Two Turkish Airlines pilots who were kidnapped in August in Lebanon were turned over to Lebanese security officials today.

The pair were released as part of a deal that saw nine Lebanese hostages released.

They are expected to fly home later today.
Pilots Murat Akpinar and Murat Agca were abducted two months ago by relatives of one of 11 Lebanese hostages taken in May 2012 by opposition fighters in Syria.

Two of those hostages were released previously, and the remaining nine were freed today, paving the way for the Turkish pilots' release.
Turkey is seen as wielding considerable influence over rebels fighting against Syrian President Bashar al-Assad.

An opposition monitoring group, the Syrian Observatory fo rHuman Rights, said the government had released dozens of prisoners over the past few days as part of this agreement.

A Lebanese security source released pictures of both theTurkish and Lebanese hostages, all of whom looked healthy.

The Lebanese men were inside a jet, waiting to take off.

The Turkish pilots were photographed in a vehicle in the dark, wearing winter coats.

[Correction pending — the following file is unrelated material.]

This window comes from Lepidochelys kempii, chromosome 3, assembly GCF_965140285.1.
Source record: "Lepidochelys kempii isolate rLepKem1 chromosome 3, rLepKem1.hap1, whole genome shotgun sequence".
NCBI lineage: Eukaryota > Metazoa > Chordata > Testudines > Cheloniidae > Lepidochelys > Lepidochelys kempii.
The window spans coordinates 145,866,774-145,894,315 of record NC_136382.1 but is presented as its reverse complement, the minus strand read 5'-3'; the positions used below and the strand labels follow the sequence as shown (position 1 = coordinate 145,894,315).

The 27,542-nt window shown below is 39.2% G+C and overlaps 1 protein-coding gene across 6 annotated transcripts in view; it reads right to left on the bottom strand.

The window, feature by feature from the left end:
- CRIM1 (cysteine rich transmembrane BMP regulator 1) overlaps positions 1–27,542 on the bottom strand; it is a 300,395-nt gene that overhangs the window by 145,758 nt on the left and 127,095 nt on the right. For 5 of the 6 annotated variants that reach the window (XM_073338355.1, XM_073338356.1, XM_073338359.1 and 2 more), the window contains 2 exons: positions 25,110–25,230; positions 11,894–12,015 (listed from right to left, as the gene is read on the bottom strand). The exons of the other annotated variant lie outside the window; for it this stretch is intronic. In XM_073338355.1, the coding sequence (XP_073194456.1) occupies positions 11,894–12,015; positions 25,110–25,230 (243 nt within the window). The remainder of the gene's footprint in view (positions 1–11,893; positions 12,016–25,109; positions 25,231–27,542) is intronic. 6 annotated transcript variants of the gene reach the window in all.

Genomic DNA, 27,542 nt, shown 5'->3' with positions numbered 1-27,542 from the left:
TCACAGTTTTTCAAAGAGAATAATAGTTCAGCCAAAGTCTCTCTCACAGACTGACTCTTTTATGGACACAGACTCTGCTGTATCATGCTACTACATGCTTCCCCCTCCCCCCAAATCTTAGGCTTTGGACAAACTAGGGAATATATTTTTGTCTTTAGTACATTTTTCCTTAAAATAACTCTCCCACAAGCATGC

It was impossible to verify the authenticity of the pictures.

Crowds of relatives and friends were already gathered at Beirut airport and near the hostages' homes to celebrate their return.

A previous attempt to return them failed in May, even asrelatives and local politicians gathered at the airport awaiting their arrival.

Syria's civil war has acquired sectarian dimensions thathave crossed borders and dragged its neighbours into the conflict.

Sunni Muslim countries such as Turkey largely back theSunni-led uprising against four decades of Assad family rule.

Shia Iran backs Assad, as does Hezbollah, which is Shia and supported by Tehran.

Mr Assad is from the Alawite sect, an offshoot of Shia Islam.